Business rates, a tax on business property, are a major part of the UK’s tax system and are a particularly big deal for property-intensive retailers. In his Budget speech today, Philip Hammond, the UK’s Chancellor of the Exchequer, announced that he was bringing forward by two years a planned change in the way business rates are adjusted for inflation each year. Specifically, rates will be uprated using the CPI (Consumer Price Index) measure of inflation instead of the RPI (Retail Prices Index) from April 2018. Since CPI tends to be lower than RPI, this change will result in two years of slightly lower tax rises, and is expected to save businesses an estimated £2.3 billion in total.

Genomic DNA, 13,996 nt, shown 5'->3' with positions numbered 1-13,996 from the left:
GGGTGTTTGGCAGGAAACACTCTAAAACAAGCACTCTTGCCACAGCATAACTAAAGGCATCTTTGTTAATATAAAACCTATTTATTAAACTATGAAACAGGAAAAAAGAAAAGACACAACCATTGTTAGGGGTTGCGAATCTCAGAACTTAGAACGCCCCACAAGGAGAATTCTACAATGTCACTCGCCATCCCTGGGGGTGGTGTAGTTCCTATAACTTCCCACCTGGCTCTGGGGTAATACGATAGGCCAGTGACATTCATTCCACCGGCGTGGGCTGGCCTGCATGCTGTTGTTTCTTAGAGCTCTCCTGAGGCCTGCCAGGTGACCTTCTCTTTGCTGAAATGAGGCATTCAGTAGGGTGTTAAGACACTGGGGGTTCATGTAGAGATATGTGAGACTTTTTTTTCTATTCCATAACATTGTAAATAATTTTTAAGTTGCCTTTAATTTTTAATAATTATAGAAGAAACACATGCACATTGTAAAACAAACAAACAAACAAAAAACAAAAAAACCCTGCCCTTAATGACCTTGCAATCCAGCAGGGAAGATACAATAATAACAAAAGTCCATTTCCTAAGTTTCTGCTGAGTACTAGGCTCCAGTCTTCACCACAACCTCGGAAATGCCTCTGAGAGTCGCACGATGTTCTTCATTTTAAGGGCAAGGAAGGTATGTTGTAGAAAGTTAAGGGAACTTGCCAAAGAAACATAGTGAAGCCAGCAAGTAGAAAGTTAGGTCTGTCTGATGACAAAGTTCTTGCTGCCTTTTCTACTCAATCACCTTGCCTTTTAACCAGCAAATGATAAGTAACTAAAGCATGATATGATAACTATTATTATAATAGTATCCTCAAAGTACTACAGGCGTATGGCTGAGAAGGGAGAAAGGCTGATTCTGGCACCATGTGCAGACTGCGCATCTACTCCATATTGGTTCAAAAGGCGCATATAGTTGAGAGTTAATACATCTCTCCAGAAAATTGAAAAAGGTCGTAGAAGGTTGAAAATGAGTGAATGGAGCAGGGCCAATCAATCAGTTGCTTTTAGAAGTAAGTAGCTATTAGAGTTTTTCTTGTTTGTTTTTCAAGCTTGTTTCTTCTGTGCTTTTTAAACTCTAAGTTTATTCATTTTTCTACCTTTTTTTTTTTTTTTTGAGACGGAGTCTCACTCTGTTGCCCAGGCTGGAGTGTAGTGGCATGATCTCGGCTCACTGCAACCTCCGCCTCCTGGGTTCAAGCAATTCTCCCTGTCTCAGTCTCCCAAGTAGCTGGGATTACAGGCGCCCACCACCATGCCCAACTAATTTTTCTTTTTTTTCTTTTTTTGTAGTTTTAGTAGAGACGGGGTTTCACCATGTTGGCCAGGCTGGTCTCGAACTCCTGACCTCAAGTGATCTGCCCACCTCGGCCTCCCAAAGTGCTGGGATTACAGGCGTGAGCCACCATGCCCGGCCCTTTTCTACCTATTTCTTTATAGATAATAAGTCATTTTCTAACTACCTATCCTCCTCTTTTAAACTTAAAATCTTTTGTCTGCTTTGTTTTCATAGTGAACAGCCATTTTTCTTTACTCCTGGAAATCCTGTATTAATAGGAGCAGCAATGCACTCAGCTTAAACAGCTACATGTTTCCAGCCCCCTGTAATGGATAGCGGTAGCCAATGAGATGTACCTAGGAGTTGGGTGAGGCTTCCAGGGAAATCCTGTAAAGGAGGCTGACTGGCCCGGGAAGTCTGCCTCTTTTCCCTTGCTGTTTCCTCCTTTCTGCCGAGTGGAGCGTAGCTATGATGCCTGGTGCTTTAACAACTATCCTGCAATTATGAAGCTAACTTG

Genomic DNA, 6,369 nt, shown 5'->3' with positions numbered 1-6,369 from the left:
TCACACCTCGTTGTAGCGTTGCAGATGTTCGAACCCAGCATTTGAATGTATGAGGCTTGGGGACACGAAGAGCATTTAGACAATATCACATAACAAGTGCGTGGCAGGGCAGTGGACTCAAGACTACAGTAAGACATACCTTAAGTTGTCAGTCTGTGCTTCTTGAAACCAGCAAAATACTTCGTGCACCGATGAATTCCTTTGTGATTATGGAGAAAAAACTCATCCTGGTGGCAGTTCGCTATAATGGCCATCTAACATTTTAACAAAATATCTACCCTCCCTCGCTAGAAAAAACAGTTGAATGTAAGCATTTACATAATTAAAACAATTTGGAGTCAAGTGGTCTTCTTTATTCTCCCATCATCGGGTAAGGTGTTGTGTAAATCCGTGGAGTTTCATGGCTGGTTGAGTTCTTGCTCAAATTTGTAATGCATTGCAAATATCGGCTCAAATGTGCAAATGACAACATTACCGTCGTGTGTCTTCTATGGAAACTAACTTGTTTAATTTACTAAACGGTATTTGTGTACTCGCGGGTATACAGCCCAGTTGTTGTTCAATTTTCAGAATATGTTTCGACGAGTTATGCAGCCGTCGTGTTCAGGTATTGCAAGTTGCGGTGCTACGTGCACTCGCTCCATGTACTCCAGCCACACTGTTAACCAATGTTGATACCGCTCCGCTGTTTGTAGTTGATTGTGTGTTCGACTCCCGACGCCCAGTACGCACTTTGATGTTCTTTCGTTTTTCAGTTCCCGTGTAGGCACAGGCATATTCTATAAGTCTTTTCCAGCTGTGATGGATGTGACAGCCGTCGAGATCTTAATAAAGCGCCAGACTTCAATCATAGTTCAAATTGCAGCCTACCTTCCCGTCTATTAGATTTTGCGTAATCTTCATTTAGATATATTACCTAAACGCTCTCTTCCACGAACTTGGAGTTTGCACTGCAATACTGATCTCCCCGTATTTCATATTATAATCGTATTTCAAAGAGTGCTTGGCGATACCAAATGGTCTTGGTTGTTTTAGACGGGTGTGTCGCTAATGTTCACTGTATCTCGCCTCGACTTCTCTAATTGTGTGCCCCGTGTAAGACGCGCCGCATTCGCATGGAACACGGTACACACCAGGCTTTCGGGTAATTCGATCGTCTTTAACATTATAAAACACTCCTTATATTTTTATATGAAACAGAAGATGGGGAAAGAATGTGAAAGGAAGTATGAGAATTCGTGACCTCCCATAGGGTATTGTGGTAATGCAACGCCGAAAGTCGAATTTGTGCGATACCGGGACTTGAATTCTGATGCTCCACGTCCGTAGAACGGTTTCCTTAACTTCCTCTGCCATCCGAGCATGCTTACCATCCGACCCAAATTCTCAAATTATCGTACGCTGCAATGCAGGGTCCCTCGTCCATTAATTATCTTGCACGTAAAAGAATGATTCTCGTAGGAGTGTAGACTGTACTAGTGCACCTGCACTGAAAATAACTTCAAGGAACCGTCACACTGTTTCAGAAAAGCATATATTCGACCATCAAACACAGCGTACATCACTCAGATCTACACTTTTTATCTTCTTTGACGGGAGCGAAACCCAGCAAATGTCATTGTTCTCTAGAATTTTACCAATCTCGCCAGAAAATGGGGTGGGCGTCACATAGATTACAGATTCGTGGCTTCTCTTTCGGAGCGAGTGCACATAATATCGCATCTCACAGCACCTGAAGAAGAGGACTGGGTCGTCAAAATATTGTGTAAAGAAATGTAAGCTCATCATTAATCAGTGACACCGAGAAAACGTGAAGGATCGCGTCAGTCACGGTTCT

The change is likely to be welcomed by businesses. But the business rate regime still poses a number of challenges to policy makers, including the size of the burden placed on productive investment and the imbalances created between physical and online retail business models. Earlier in the summer, Frontier’s bulletin, Taxing bricks – and clicks?, explored these issues, and the options for reform.
Frontier regularly advises businesses and government on taxation and other public policy issues.
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